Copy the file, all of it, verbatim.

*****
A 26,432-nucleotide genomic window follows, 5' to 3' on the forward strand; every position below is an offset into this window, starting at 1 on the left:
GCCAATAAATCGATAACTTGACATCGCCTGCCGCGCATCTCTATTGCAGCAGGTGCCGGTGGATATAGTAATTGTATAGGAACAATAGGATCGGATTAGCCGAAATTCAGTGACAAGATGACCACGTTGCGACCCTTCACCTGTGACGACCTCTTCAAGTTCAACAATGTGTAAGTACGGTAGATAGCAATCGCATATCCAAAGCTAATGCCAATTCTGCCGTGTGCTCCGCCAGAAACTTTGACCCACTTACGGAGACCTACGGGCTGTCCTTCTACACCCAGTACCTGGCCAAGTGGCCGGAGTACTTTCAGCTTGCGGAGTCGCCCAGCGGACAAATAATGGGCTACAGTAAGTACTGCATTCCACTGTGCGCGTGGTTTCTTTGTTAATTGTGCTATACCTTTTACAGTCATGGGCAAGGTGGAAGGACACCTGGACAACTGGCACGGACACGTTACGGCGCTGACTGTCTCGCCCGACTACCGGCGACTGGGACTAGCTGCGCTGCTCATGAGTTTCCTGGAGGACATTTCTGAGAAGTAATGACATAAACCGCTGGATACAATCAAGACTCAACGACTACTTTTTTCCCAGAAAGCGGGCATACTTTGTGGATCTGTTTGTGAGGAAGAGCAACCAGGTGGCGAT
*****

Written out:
A 26,432-nucleotide genomic window follows, 5' to 3' on the forward strand; every position below is an offset into this window, starting at 1 on the left:
GCCAATAAATCGATAACTTGACATCGCCTGCCGCGCATCTCTATTGCAGCAGGTGCCGGTGGATATAGTAATTGTATAGGAACAATAGGATCGGATTAGCCGAAATTCAGTGACAAGATGACCACGTTGCGACCCTTCACCTGTGACGACCTCTTCAAGTTCAACAATGTGTAAGTACGGTAGATAGCAATCGCATATCCAAAGCTAATGCCAATTCTGCCGTGTGCTCCGCCAGAAACTTTGACCCACTTACGGAGACCTACGGGCTGTCCTTCTACACCCAGTACCTGGCCAAGTGGCCGGAGTACTTTCAGCTTGCGGAGTCGCCCAGCGGACAAATAATGGGCTACAGTAAGTACTGCATTCCACTGTGCGCGTGGTTTCTTTGTTAATTGTGCTATACCTTTTACAGTCATGGGCAAGGTGGAAGGACACCTGGACAACTGGCACGGACACGTTACGGCGCTGACTGTCTCGCCCGACTACCGGCGACTGGGACTAGCTGCGCTGCTCATGAGTTTCCTGGAGGACATTTCTGAGAAGTAATGACATAAACCGCTGGATACAATCAAGACTCAACGACTACTTTTTTCCCAGAAAGCGGGCATACTTTGTGGATCTGTTTGTGAGGAAGAGCAACCAGGTGGCGAT